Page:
Baseball card collecting carries with it images of idealized boyhoods in the sprawling American suburbs of the postwar era. Yet since the mid-1970s, it has grown from a pastime for children to a big money pursuit taken seriously by adults. This work employs interviews with collectors, dealers, and hobbyists to ask what this hobby tells us about nostalgia, work, play, masculinity, and race and gender relations among collectors. These interviews reveal the hobby's alienating, lonely and unfulfilling aspects, and demonstrate the nostalgia experienced among collectors for the ideal childhood world many middle class white males experienced in the postwar years, when baseball card collecting was a form of play, not a money-making enterprise. The work links this nostalgia to anxieties about de-industrialization and the rise of the civil rights, feminist, and gay rights movements. It examines the gendered nature of swap meets as well as the views of masculinity expressed by the collectors: is the purpose of baseball card collecting to form a community of adults to reminisce or to inculcate young men with traditional masculine values? Is it to establish "connectedness" or to make money?
Are collectors striving to reinforce the dominant culture or question it through their attempts to create their own meaning out of what are, in fact, mass-produced commercial artifacts?
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(234mm x 156mm x 10mm)
University of Minnesota Press
Publisher: University of Minnesota Press
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US Kirkus Review »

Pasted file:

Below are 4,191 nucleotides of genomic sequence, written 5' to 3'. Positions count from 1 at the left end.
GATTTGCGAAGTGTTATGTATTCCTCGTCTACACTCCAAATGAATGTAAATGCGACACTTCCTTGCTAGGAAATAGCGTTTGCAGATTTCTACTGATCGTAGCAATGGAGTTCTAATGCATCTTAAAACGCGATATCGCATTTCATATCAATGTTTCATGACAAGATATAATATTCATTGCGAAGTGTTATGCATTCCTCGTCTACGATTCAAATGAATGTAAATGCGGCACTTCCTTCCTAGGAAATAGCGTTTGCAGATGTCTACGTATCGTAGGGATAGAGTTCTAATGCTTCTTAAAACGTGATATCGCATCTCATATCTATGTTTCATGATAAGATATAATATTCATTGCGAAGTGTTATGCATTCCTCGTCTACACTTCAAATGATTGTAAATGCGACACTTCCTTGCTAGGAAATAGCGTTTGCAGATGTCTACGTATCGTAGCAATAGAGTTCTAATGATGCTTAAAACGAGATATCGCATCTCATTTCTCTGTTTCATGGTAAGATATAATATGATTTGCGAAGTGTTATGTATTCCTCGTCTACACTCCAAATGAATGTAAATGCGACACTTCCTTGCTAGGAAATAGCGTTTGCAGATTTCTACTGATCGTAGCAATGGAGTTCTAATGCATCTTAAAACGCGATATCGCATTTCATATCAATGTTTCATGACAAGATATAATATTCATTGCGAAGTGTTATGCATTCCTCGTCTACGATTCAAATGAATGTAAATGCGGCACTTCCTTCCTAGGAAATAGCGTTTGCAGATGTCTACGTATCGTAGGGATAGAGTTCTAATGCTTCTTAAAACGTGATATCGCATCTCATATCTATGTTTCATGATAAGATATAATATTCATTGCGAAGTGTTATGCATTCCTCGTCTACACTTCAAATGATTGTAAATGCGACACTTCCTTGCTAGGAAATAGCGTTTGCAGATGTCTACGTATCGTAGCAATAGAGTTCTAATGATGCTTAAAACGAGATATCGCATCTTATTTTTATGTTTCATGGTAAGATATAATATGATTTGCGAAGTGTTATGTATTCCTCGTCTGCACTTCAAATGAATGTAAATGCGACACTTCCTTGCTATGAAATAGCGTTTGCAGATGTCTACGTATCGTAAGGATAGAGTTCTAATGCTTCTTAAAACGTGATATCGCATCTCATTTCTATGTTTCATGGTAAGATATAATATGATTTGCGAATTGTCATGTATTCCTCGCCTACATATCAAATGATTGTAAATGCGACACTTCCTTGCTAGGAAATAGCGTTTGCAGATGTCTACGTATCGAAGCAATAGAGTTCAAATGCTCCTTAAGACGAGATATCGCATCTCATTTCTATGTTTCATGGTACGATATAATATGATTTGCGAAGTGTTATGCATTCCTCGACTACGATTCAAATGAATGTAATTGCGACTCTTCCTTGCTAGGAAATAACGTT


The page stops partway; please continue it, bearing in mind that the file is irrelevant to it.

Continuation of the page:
A study of baseball-card collecting in the upper Midwest becomes "an ethnographic account of a local fan culture" by dint of Bloom's wearisome academese. Bloom (American Studies/Dickinson Coll.) latches onto the perhaps obvious premise that "white middle class men were the primary constituency that comprised the core of the baseball card collecting hobby" and never lets go. His study covers the late 1980s into the 1990s, after the hobby had been thoroughly commercialized by home-shopping shows on cable television. A hobby with its origins in "the nostalgia for innocence located in symbols of white middle-class boyhood" became a big business back in the mid-1970s, when the number of serious collectors grew from 4,000 to 250,000. The Fleer Corporation's successful antitrust suit against Topps opened the door for other companies to produce cards. That, Bloom argues, set off the direct-marketing boom of the late 1980s; baseball cards became the product rather than the incentive to buy a product, such as cereal or gum or cupcakes. Bloom goes on to examine the dynamics of sports memorabilia shows, finding a class structure among the dealers and collectors in their baseball caps and beer-commercial T-shirts. Those he studied "attempted to make a mass-media form meaningful within their collecting subculture." Numbing statements unfortunately blot out astute, ironic observations, such as Bloom's noting the annoyance show dealers have with children: What was once a boy's hobby now has little patience for childish enthusiasms. Not a collector himself, Bloom refers to his interviewees by first names only ("I first learned of Dave when I was interviewing Bob . . ."), thus giving their statements a confessional edge, like testimony at an AA meeting. Bloom's occasional cogent observations would be better served by levity and clarity. (Kirkus Reviews)
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